Germany and other European countries will join forces to achieve a more lax Euro 7 emission regulation
The Euro 6 standards, which were introduced in 2014, set limits on the emissions of particulate matter and nitrogen oxides (NOx) from vehicles. Euro 7 further reduce these limits with a focus on reducing emissions from gasoline engines and introducing limits for ammonia emissions from diesel engines.
A bunch of European countries, including Germany, Italy, the Czech Republic, Poland, Portugal, Romania, Hungary, and Slovakia, are thinking about joining forces to try and make the Euro 7 emission regulations less strict than what was initially proposed. They want to work together to influence the final version of the regulations to be less strict.
The European Union says that the health benefits of the new Euro 7 emission regulations will be much greater than the costs. However, some countries don’t want to approve the regulations because they think it will cost car manufacturers a lot of money, especially when most investments focus on making electric cars.
The Czech Minister of Transport, Martin Kupka, wants to make that the conditions for the Euro 7 emission regulations are reasonable and met by car manufacturers. He believes the time given for the regulations to be adopted is too short, as the current proposal says they should be in place by mid-2025. He wants to make those car manufacturers have enough time to adjust to the new regulations and that regulations are achievable.
Martin Kupka, the Czech Minister of Transport, suggests that the car industry needs more time to adjust to the new Euro 7 emission regulations. He proposes extending the current timeline by four years to give the industry some breathing space.
He also suggests some technical changes that will make it easier for the industry to meet the regulations. Kupka believes that if Europe wants to become more carbon neutral, it’s important to implement measures achievable with current technology.
Euro 7 heavily criticized by the industry
Representatives from the countries mentioned earlier recently met in Strasbourg and agreed. They decided to work together and put pressure on the European Commission to create a proposal that would allow synthetic fuels to be exempt from the ban on the sale of cars with internal combustion engines in the European Union after 2035. That means they want to be able to sell cars that still use traditional gasoline or diesel fuels after 2035, but with synthetic fuels that produce lower emissions.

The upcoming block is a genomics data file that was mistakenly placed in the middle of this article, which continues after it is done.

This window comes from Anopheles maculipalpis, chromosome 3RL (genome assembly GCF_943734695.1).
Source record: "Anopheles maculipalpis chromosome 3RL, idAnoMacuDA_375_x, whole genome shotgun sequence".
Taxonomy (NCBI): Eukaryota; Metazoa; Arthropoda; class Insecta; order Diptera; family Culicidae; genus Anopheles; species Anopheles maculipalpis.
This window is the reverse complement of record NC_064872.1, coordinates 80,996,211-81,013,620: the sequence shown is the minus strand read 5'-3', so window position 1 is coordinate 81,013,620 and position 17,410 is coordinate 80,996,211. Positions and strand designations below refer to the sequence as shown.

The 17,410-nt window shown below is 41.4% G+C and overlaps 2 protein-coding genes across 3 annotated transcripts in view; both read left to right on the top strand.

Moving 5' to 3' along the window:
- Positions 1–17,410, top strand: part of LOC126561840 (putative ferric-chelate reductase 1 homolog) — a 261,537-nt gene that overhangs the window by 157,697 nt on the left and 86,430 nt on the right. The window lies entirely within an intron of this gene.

The European Association of Automobile Manufacturers (ACEA) recently expressed their concerns about the proposed timeline for the Euro 7 emission regulations. They said that the current schedule is not realistic.
They also pointed out that the Euro 7 regulations are not just an extension of the Euro 6 regulations that were introduced in 2014. Euro 7 is a more significant update that builds upon the criteria that were updated in 2020 with the Euro 6d standard. ACEA thinks it’s important to recognize the complexity of these regulations and ensure that car manufacturers have enough time to adjust to the changes.
Some groups, like Stellantis, have recently noted that the Euro 7 emission regulations could help Chinese car brands that are entering the European market with 100% electric cars. The CEO of Stellantis, Carlos Tavares, thinks that the new regulations will make it harder for European car manufacturers to invest in electric mobility because they will need to divert some of their investments to meet the new Euro 7 standards. That could give Chinese car brands an advantage in the market since they won’t need to make the same investments to meet the new regulations.
Some people believe that Europe doesn’t need the Euro 7 emission regulations. They argue that these regulations will divert the resources of European car manufacturers away from developing electric cars, while Chinese competitors are only entering the market with battery electric vehicles.
They think it doesn’t make sense to focus on a technology that Europe wants to ban in the long run, and it would be better to invest in electric cars instead. In short, they believe that the resources should be put into the technology that will be the future rather than investing in the old technologies that be banned.